Anti-ISIS coalition meeting to outline next phase of fight

Anti-ISIS coalition meeting to outline next phase of fight
A man watches a news program about an Islamic State video purporting to show two Japanese captives at an electronics store in Tokyo January 20, 2015.

Foreign ministers from countries belonging to the coalition against the Islamic State in Iraq and Syria (ISIS) meet in London today to assess progress in tackling the militant group which still occupies large chunks of Syria and Iraq.

"It's vital that we consider what more we can all do to tackle the issue of foreign fighters, to clamp down on ISIS' financing, to step up humanitarian assistance and continue our coordinated military campaign," said British Foreign Secretary Philip Hammond, who is hosting the meeting.

But although the anti-ISIS coalition is impressive, encompassing about 20 countries, there is still no consensus on what needs to be done to stabilise the Middle East.

The coalition has succeeded in its immediate objective, which was to use air power to prevent ISIS from overrunning Iraq and massacring hundreds of thousands of members of various ethnic and religious communities.

The Iraqi capital of Baghdad is no longer threatened, nor are other key cities. Meanwhile, isolated and threatened communities continue to be sustained by the largest airlift of humanitarian supplies since the operations in former East Timor during the late 1990s.

But despite these achievements, the reality is that ISIS remains in control of the bulk of the territory of Syria and Iraq which it overran last year, and continues to impose a barbaric rule involving mass executions of both locals and foreigners.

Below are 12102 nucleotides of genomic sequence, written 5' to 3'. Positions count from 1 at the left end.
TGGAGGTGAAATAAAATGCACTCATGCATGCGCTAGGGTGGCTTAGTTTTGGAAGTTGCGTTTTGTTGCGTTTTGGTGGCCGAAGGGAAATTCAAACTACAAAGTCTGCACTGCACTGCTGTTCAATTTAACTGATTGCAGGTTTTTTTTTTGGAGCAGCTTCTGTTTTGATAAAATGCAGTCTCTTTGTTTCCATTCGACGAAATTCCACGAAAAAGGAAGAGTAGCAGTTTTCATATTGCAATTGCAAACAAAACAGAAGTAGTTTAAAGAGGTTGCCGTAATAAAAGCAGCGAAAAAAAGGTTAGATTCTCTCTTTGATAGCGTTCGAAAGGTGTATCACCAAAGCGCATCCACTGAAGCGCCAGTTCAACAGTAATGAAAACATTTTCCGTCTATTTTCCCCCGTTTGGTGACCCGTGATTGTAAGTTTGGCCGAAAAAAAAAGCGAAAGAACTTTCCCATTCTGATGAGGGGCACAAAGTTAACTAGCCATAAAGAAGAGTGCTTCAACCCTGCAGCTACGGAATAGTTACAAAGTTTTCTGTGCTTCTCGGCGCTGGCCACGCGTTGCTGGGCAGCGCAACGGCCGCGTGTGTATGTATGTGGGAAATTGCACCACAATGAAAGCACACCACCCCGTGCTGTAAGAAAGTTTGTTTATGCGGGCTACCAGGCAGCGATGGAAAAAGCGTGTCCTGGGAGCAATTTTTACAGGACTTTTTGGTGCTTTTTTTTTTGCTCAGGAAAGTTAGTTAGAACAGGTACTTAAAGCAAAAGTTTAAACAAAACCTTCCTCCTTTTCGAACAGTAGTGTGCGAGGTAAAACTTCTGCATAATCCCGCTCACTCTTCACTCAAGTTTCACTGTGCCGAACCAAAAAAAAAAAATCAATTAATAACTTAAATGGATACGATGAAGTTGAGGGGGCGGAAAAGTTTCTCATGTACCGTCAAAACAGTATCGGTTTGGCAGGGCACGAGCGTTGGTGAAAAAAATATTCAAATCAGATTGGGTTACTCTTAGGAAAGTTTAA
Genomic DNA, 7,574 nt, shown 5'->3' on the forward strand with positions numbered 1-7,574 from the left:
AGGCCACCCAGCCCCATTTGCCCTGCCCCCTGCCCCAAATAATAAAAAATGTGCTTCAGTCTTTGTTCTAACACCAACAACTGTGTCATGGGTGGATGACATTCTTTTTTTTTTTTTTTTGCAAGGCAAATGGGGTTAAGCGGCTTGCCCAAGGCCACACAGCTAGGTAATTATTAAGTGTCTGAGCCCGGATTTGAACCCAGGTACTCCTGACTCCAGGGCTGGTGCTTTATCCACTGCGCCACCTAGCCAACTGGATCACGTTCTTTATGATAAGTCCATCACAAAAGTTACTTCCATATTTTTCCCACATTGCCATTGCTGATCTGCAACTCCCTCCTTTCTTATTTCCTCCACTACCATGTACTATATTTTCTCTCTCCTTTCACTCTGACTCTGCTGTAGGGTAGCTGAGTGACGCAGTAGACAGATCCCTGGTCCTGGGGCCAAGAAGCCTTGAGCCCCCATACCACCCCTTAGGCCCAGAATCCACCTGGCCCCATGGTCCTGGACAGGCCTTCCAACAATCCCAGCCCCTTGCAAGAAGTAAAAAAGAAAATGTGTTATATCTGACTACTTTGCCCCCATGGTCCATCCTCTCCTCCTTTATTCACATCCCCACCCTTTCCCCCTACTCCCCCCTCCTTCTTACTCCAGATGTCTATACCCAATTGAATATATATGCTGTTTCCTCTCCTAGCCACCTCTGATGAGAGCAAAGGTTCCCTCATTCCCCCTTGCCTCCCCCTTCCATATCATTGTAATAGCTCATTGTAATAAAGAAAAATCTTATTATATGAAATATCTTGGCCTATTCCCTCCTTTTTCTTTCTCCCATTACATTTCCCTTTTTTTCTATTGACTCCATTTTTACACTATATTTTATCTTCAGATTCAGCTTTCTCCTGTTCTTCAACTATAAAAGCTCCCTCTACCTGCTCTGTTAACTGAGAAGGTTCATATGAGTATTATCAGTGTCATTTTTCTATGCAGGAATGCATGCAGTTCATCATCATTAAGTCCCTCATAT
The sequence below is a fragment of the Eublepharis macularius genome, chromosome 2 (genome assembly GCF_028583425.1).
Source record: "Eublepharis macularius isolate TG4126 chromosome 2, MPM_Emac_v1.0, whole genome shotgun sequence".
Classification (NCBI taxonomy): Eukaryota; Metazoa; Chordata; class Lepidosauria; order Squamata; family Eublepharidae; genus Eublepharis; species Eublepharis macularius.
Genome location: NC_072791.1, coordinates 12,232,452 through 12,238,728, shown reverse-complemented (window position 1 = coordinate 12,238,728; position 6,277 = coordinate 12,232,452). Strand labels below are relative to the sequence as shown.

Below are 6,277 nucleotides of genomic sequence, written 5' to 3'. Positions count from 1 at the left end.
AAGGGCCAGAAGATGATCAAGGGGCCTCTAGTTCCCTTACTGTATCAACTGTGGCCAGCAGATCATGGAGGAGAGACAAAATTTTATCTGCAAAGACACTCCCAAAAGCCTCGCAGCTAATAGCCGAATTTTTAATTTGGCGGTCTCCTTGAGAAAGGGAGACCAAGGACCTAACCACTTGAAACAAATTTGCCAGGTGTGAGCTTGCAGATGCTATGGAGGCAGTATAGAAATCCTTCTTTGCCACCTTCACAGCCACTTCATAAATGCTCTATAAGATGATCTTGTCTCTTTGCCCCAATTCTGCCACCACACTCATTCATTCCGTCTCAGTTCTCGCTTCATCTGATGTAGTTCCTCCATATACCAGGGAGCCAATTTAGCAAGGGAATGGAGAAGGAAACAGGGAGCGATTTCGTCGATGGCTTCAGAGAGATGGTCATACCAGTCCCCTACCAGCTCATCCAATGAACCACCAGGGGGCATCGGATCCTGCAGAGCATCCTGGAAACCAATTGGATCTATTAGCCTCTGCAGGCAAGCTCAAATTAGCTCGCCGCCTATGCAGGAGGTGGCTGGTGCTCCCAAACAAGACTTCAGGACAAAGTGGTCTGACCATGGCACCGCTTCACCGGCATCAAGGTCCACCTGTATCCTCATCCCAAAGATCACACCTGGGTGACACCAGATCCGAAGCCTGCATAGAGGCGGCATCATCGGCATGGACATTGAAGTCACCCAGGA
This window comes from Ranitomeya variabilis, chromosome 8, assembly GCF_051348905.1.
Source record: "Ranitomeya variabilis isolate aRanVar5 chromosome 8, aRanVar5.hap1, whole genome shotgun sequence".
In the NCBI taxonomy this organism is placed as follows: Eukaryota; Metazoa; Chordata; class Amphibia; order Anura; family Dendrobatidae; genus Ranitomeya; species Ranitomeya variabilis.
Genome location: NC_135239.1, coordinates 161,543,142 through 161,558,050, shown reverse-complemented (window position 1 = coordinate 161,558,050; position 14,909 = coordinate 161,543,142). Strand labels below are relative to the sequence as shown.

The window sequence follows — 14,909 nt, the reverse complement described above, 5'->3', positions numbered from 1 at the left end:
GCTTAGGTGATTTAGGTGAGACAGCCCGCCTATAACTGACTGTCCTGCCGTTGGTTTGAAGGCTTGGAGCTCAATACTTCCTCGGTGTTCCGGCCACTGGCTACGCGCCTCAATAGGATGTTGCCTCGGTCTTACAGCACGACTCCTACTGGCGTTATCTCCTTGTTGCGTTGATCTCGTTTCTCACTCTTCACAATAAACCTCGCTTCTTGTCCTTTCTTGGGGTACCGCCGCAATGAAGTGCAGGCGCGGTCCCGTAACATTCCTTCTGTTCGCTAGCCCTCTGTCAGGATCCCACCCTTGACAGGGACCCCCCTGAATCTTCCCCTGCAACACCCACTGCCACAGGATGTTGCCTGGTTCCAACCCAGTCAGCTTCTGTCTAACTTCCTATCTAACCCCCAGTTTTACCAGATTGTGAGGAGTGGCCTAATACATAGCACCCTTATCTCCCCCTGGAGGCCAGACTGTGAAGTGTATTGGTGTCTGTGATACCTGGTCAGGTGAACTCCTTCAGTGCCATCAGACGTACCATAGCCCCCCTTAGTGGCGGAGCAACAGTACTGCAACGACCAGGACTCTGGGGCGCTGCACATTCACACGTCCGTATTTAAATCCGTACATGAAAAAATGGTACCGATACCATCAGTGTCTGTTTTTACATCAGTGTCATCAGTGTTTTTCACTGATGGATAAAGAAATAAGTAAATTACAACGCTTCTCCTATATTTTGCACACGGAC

More ominously, ISIS has succeeded in portraying itself as the most radical of all terrorist movements, and its gruesome methods attract volunteers from around the world. So, while the ISIS challenge is being contained, it is far from being defeated.

One problem with the international operation is that, as military analysts warned all along, an air campaign on its own cannot liberate territory: that requires boots on the ground which no contributing nation is contemplating.

Furthermore, even the air force contributions of participating nations remain small.

The British and the French have each contributed only eight aircraft to the air campaign. And even the mighty American air force has flown only around 1,500 sorties against ISIS since September last year.

But the military tempo looks set to accelerate. French President Francois Hollande has just ordered the Charles de Gaulle, his country's aircraft carrier, to the Gulf, while the British have announced the imminent opening of a naval base in the neighbouring Gulf kingdom of Bahrain.

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